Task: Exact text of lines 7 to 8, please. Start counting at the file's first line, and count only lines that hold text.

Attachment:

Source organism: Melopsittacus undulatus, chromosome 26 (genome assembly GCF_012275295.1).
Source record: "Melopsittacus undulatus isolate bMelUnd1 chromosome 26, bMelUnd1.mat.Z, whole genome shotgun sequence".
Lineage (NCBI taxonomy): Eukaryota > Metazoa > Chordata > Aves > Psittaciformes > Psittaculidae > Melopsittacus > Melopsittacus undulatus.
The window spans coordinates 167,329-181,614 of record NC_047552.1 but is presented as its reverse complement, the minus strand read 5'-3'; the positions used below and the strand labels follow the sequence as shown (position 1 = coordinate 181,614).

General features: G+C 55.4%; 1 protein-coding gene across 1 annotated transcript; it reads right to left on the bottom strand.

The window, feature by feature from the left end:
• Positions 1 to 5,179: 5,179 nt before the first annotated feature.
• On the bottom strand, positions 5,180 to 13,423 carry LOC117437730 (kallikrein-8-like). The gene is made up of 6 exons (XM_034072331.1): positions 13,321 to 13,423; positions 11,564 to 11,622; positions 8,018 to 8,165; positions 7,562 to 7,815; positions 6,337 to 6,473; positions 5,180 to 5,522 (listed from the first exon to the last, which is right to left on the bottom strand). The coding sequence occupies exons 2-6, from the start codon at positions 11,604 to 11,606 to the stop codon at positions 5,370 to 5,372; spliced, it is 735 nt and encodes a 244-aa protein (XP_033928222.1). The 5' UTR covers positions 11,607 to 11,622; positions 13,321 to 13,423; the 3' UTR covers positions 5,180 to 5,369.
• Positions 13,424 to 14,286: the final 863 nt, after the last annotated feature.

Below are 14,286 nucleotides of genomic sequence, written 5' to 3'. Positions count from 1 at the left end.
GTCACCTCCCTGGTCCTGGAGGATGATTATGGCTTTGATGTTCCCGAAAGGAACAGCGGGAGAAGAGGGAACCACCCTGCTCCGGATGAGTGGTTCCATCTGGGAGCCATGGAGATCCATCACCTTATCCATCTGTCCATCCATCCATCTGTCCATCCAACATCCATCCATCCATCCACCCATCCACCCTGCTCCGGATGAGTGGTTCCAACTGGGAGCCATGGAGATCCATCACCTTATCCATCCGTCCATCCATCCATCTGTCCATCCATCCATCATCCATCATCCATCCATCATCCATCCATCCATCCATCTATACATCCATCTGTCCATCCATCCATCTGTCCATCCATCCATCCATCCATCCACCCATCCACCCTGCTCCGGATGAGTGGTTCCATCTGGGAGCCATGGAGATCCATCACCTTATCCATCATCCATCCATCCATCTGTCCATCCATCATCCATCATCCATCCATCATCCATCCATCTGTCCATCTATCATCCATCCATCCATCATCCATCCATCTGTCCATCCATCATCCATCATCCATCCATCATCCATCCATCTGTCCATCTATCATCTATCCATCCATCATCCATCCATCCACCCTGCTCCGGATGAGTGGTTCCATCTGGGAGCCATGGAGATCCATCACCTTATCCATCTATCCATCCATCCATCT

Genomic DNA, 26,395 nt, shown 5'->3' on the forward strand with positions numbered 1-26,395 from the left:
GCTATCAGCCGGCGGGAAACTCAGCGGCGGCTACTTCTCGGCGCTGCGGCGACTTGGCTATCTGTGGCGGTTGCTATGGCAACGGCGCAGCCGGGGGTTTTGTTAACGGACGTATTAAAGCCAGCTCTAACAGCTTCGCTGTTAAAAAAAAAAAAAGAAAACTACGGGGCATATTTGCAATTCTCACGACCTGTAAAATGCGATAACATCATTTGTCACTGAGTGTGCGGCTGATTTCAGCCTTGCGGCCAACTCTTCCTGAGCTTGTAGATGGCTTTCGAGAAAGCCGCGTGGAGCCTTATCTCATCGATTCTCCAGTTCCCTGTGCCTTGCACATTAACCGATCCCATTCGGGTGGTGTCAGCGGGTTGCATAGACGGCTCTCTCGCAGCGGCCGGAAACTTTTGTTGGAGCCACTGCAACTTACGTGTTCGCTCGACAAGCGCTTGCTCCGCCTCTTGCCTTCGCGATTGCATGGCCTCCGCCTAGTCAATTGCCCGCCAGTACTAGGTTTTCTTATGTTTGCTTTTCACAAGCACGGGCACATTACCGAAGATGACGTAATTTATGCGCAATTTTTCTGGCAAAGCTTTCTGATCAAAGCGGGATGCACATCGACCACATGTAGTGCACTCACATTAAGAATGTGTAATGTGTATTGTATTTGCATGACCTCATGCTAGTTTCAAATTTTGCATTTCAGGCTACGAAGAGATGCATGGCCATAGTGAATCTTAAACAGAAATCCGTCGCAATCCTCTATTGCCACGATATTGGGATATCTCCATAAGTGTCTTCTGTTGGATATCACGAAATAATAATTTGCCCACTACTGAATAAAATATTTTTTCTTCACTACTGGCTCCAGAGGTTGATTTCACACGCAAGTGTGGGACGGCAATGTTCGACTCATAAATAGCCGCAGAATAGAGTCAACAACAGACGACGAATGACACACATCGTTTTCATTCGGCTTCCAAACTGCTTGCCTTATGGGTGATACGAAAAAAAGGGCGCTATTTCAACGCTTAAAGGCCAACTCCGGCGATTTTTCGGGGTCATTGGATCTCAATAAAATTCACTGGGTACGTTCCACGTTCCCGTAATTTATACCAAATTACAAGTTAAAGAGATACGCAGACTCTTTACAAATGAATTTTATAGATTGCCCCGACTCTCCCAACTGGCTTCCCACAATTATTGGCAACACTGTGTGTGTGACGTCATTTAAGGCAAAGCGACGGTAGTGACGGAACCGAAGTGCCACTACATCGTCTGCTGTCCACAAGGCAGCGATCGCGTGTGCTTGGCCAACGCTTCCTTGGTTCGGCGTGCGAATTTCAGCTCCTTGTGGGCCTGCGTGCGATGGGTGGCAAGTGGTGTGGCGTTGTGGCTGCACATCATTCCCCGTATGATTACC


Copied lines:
• Positions 1 to 5,179: 5,179 nt before the first annotated feature.
• On the bottom strand, positions 5,180 to 13,423 carry LOC117437730 (kallikrein-8-like). The gene is made up of 6 exons (XM_034072331.1): positions 13,321 to 13,423; positions 11,564 to 11,622; positions 8,018 to 8,165; positions 7,562 to 7,815; positions 6,337 to 6,473; positions 5,180 to 5,522 (listed from the first exon to the last, which is right to left on the bottom strand). The coding sequence occupies exons 2-6, from the start codon at positions 11,604 to 11,606 to the stop codon at positions 5,370 to 5,372; spliced, it is 735 nt and encodes a 244-aa protein (XP_033928222.1). The 5' UTR covers positions 11,607 to 11,622; positions 13,321 to 13,423; the 3' UTR covers positions 5,180 to 5,369.